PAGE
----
Play Under the Leaf
How many spots are under the leaf?
Digit Dog is using the bottle top bugs and leaves to create some number problems.
This type of problem encourages learners to think and talk mathematically and use the link between addition and subtraction.
Ask children to:
- Explain what the problem is about in their own words.
- Explain what information they know and what they are trying to find out. How many spots are there altogether? How many spots are on the bug you can see? What number of spots cannot be under the leaf?
- Find a way to work out how many spots are on the bug under the leaf.
- Describe the strategy they have used. They might:
- use concrete representations to work out how many more they need to make 10, for example,Put counters on a ten frame to represent the total amount and the number of spots you can see. Use Numicon shapes to represent the total and spots. Either use the pegs or shapes. Make sure that learners can explain what the resources represent. The pink shape represents the number of spots Calculating Cat can see. Using concrete resources helps learners to explain their thinking.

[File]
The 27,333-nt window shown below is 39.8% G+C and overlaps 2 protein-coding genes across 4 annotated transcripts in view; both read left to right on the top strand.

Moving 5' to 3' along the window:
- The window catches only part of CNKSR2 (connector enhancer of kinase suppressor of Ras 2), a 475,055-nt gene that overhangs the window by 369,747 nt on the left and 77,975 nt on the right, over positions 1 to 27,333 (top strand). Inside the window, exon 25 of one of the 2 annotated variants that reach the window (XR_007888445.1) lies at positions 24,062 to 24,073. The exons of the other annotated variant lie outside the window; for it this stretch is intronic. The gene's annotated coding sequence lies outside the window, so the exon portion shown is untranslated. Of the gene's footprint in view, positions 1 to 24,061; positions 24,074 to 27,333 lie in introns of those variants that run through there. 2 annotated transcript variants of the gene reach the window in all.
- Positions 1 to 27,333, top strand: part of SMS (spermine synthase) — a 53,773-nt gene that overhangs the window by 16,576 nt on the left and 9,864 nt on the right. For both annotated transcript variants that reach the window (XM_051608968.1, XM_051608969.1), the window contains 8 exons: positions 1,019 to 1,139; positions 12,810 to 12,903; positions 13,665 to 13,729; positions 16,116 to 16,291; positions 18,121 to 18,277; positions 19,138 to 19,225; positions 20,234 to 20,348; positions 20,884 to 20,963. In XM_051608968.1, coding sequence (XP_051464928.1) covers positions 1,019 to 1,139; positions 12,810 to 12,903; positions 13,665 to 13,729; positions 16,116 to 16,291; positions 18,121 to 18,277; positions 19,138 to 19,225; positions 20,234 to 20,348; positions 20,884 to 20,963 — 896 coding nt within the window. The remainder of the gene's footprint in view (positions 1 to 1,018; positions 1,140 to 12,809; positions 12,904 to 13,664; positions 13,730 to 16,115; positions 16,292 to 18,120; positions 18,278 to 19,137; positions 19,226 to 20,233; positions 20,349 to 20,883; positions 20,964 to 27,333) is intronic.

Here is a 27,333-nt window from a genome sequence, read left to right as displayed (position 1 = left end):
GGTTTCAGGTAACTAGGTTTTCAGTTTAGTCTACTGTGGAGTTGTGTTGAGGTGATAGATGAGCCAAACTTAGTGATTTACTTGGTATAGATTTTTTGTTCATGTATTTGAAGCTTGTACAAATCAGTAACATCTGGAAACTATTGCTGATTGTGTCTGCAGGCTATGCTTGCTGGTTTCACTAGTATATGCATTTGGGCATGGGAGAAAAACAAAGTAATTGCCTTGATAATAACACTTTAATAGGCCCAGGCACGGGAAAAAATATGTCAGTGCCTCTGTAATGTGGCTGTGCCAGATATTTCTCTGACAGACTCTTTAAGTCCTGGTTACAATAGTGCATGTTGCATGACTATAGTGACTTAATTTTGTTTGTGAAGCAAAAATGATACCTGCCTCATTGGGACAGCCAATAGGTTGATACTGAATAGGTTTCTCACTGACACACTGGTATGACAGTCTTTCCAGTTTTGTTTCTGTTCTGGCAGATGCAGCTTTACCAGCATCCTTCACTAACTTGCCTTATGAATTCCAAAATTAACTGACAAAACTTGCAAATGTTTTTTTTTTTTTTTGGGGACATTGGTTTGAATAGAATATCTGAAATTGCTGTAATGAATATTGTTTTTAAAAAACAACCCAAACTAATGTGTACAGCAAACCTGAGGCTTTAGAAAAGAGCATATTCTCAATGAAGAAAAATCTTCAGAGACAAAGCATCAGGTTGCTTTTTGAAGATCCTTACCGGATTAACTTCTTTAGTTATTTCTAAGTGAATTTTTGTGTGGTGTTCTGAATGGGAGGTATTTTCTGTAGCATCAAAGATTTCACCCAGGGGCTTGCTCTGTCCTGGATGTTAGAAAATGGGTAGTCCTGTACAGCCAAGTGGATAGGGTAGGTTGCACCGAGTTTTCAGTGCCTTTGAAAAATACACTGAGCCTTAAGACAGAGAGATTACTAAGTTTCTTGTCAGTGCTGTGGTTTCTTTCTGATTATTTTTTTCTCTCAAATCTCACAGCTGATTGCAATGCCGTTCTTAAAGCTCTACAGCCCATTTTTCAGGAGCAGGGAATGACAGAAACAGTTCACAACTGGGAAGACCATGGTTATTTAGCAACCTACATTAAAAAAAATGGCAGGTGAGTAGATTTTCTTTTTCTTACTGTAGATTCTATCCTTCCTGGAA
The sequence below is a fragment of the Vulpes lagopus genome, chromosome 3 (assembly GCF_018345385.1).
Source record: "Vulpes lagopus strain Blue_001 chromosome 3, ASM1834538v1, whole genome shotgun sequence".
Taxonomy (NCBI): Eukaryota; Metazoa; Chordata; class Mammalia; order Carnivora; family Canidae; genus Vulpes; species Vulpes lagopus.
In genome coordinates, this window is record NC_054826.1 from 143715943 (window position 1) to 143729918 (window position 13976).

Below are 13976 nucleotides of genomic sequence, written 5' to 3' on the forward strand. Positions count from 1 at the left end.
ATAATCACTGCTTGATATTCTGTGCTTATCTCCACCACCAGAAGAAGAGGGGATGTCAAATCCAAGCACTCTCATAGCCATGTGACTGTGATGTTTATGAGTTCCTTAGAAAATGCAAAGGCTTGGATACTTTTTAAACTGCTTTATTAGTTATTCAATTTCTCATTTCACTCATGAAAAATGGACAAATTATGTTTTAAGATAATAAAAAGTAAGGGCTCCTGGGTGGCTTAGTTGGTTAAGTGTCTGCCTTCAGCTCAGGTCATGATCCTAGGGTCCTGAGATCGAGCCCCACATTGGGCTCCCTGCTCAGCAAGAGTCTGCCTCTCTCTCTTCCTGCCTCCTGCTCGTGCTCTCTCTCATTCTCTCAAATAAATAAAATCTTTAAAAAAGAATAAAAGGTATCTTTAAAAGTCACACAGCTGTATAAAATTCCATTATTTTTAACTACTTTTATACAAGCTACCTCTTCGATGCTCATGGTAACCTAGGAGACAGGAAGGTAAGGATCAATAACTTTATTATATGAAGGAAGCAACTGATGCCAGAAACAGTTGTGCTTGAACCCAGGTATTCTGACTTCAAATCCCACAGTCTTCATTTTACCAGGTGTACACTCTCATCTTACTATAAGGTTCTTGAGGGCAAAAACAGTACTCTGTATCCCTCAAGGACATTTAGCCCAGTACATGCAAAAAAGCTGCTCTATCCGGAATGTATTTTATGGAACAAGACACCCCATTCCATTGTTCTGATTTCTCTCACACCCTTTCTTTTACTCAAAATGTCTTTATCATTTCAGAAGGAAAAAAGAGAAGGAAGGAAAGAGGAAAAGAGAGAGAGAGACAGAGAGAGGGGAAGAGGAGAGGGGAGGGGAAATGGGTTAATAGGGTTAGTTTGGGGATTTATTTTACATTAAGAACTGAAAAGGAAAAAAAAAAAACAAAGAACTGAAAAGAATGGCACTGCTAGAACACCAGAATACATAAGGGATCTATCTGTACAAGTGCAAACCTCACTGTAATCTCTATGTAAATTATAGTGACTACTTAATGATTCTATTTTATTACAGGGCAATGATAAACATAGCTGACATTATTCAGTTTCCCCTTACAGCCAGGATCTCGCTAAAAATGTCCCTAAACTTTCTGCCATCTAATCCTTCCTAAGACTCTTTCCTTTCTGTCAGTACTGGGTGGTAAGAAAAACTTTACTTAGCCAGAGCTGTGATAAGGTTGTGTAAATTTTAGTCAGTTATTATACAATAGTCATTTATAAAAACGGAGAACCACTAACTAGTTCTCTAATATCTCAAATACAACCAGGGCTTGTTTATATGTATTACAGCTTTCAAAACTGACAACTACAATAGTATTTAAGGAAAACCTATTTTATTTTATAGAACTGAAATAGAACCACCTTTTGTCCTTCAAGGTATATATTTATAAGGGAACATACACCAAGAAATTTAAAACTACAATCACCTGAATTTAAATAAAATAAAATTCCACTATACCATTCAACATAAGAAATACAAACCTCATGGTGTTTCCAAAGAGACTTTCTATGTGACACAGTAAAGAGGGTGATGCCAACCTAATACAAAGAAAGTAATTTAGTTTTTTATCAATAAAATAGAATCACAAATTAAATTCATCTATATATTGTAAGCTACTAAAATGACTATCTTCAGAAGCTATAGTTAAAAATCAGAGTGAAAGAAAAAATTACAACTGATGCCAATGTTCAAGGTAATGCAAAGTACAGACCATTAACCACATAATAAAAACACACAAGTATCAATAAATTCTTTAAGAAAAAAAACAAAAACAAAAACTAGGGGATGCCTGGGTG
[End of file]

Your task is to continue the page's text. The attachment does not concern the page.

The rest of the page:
- draw pictures of the bugs and spots.
- find the numbers on a number line and count on or find the difference.
- use number bonds – the numbers that add together to make 10.
- I know that 7 + 3 = 10 so there must be a 3-spot bug under the leaf.
- I know that 10 – 7 = 3 so there must be a 3-spot bug under the leaf.
- Convince everyone that their answer is correct. Use sentence starters such as:
- I know the answer is 3 because ….
- First of all I…………then I………
- I know that …….. so…………
- Write a number sentence
- Change the bugs – choose two different bugs, work out the total number of spots and then hide one under a leaf.
What if you tried a more difficult problem?
- Use 3 bugs. Work out the total and then hide one bug under a leaf. What strategies will you use now?
- Use two bugs but try multiplying the numbers. Hide one bug under a leaf but this time say “the product of my numbers is…..”